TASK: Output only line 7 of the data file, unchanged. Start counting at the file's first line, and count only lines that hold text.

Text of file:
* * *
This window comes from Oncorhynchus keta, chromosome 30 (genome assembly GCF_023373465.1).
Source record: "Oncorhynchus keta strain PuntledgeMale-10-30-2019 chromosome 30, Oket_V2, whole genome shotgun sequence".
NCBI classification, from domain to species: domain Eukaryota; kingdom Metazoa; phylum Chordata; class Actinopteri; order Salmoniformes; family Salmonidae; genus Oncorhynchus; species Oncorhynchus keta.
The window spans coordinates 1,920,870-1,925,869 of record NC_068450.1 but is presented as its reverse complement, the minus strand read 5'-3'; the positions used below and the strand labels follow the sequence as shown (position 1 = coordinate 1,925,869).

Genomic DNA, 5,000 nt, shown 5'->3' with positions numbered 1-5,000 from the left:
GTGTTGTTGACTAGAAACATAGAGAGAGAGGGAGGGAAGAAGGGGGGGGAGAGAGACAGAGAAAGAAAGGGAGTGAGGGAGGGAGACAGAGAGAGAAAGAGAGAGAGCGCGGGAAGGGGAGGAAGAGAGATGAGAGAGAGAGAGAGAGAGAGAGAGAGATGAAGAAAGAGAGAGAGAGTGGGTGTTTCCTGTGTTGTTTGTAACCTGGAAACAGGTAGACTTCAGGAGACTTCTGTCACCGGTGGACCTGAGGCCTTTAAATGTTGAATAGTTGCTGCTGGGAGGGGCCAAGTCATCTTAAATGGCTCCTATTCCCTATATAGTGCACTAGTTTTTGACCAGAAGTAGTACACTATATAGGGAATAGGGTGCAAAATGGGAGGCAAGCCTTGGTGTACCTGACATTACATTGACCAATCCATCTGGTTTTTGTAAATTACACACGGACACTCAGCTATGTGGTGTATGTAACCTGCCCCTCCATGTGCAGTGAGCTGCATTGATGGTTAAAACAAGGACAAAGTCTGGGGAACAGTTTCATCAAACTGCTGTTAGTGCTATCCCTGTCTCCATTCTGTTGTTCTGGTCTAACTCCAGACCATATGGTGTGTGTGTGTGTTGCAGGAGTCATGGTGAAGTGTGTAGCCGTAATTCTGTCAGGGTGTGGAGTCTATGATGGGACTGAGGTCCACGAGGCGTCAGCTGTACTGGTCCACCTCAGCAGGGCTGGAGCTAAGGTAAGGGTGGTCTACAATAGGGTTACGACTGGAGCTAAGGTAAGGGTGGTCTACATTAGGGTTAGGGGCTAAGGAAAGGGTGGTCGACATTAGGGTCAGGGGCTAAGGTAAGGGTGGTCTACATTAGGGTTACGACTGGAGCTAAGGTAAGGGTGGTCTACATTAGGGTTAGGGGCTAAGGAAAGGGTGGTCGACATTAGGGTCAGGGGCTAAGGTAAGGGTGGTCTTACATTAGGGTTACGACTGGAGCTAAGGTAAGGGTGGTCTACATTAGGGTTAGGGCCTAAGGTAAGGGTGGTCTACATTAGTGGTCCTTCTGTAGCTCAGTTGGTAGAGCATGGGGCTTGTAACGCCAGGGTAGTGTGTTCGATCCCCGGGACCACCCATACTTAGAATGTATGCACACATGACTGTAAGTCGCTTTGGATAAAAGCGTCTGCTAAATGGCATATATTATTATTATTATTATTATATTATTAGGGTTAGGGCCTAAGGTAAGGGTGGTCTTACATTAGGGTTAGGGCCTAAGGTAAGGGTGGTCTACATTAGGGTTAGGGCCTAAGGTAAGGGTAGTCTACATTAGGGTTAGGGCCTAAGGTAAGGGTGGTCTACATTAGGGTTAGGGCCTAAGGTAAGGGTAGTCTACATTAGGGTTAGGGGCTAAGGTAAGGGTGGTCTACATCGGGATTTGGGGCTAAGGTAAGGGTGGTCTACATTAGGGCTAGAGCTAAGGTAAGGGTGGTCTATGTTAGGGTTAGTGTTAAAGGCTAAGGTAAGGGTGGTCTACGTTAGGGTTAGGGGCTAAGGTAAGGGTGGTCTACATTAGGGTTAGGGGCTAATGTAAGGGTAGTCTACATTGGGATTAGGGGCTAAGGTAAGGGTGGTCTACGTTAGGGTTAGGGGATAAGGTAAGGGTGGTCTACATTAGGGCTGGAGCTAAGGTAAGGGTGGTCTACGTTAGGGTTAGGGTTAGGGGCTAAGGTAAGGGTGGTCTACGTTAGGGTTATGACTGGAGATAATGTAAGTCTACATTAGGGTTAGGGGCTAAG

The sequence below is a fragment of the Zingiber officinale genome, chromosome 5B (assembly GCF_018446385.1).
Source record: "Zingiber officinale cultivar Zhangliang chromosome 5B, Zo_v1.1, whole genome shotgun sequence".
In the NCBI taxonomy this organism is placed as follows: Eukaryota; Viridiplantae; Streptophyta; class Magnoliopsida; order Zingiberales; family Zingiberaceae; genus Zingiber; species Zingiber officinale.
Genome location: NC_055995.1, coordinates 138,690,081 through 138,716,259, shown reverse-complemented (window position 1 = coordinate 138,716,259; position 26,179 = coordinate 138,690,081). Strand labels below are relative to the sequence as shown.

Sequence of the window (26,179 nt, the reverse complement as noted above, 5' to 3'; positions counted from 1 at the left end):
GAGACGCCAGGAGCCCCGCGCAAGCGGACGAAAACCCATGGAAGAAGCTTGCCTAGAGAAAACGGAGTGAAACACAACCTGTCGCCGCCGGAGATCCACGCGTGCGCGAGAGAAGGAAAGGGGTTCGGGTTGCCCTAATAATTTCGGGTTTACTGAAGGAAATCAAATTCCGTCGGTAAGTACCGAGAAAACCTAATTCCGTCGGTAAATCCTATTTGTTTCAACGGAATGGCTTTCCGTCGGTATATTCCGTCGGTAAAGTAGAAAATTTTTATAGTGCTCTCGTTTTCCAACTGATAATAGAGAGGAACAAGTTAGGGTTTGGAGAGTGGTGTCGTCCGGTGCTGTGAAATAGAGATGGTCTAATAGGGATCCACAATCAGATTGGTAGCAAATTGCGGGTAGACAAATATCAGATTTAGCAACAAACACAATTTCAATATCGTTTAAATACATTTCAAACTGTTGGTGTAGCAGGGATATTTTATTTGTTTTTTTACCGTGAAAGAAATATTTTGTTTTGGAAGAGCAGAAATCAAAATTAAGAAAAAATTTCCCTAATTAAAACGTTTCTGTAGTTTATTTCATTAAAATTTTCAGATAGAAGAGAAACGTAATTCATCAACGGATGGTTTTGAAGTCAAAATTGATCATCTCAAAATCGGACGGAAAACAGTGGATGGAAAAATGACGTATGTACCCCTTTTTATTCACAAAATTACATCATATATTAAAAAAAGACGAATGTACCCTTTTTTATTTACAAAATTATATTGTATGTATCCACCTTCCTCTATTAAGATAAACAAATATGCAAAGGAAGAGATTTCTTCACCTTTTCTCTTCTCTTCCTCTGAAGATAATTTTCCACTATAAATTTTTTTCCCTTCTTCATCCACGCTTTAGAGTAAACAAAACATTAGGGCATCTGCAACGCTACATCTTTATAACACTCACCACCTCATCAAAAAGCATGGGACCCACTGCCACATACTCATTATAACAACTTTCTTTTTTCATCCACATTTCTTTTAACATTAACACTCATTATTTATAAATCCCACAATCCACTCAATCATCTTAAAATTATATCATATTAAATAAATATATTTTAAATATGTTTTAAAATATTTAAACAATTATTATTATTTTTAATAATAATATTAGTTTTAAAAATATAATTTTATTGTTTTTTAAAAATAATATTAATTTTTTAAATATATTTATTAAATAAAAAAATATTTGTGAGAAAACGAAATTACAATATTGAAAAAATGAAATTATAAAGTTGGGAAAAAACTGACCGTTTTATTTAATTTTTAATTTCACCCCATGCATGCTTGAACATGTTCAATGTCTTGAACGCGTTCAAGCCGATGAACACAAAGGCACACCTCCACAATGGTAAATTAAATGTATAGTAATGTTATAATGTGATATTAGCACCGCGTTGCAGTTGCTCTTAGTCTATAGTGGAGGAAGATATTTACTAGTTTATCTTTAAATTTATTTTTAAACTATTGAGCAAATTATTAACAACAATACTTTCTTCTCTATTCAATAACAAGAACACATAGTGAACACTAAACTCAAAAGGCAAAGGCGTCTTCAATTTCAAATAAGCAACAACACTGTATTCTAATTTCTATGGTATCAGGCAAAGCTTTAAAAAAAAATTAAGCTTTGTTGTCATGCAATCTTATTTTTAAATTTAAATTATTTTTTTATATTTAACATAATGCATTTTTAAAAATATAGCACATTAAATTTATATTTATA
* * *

The sequence below is a fragment of the Zingiber officinale genome, chromosome 5B (assembly GCF_018446385.1).